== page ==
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Monday, March 17, 2014

Hell Bent ADHD

Please note ouradhdstory shares opinions and thoughts from others which are solely the thoughts of the author and do not necessarily represent those of this blog.

Margo shares her struggle with ADHD and how she found how to make her ADHD work FOR her instead of against her. Warning some language may not be appropriate for children.

I moved away from home and in with my boyfriend (later my husband, later the father of my oldest child, later my ex-husband, and then later nicknamed Numbnuts for the purpose of this blog) at age 17.
Ah crap, I did it again.
Do you see how this story is going to go?  I’ve tried to write this story several times throughout my life, but my ADHD takes me on a ride through back stories and wanting to explain who, what, where, when, and why of every situation.  I was asked by thehiddenillness to share my story to be included on their page.
Okay, let’s begin again.
When I was a teen my mom had me read Driven to Distraction by Hallowell and Ratey, so I had heard of ADHD at a pretty young age.  But, my mom was a bit hypochondriac, so I didn’t give it much thought.  As a teen, I would skip class, but always get makeup work done at some point to allow me to pass the class.  My Senior year I was told that I screwed off so much that I wasn’t going to graduate with my class. I didn’t like that idea, so I hyperfocused in independent study, caught up on 3 semesters of school work, and did, in fact, graduate with my class.  I was the first in my family to graduate on time with a high school diploma.  I don’t know if its relevant, but to paint the picture, I was a loud, outgoing teen, but was overcompensating for insecurities probably derived most likely from the fact that I was extremely obese.  I graduated high school at 340 pounds.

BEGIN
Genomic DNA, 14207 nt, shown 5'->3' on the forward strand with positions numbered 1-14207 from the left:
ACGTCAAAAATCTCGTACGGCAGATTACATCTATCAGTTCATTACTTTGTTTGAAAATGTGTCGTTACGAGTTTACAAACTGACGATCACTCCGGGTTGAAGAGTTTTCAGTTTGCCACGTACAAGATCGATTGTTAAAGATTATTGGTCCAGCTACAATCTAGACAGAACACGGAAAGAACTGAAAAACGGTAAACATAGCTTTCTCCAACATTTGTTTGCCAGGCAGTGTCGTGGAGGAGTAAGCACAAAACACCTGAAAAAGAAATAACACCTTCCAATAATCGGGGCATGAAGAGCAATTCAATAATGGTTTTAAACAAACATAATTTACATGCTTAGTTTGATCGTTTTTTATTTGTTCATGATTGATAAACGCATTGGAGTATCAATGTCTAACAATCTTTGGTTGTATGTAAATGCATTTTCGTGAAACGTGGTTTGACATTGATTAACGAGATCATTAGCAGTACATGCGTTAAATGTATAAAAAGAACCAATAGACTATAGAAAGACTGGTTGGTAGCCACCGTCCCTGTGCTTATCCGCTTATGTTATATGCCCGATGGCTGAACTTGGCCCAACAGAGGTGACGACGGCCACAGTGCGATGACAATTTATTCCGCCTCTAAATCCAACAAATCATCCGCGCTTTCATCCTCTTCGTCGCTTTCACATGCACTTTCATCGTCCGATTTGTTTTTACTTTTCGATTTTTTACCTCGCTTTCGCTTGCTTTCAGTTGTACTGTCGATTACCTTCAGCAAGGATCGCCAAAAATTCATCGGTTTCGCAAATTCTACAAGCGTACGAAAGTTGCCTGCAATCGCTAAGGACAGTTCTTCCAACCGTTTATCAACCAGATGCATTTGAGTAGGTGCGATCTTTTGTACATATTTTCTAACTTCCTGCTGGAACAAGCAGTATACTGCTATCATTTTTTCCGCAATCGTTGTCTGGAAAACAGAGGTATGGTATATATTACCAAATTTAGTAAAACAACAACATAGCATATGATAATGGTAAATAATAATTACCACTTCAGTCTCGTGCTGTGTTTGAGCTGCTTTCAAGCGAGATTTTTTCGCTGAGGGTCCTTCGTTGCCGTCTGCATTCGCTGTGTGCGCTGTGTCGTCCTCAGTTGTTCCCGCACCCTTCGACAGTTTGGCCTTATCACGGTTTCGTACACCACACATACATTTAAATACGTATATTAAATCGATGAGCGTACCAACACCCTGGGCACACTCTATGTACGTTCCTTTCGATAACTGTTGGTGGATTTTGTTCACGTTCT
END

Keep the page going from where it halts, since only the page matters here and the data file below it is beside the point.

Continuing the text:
I met Numbnuts (remember, my now ex-husband), in high school.  We moved in with each other when I was 17 years old right after graduation.  We moved in, out, in, out, in, and out.  Finally we married when I was 21, and had a child when I was 22.
My first “real” job was at the Aetna Healthcare call center.  I was confined to my death, oops, I mean desk doing repetitive, mundane, tasks 8 hours a day in a tiny cubicle with no window.  I kept trying to be “happy” in my job, and felt very inadequate and started to notice that something was seriously wrong with me.  I also had very low self-esteem from a traumatizing childhood, so I would allow many people to treat me like a doormat, including asshole supervisors.  However, knowing there was something wrong with me, I kept trying to fit ME into that job.  I finally had a full on nervous breakdown, and reached out to the companies Employee Assistance Program (EAP).  I was sent to Bart – who became my counselor for the next 15 years or so.
Bart worked with me through behavioral counseling.  I kept beating myself up, and he kept putting the focus back on managing this thing called ADD.  I read the books he recommended, and we started to dissect my daily living.  He also had me go to see my primary doc to ask for Ritalin.  But, I was so freaked out about taking medication that I never stayed on it for long enough to see it help, and relied on willpower and force to get my life in order.  (My aversion to medication comes from the alcohol and drug abuse I witnessed by my parents growing up.  I was hell bent to not be like them.)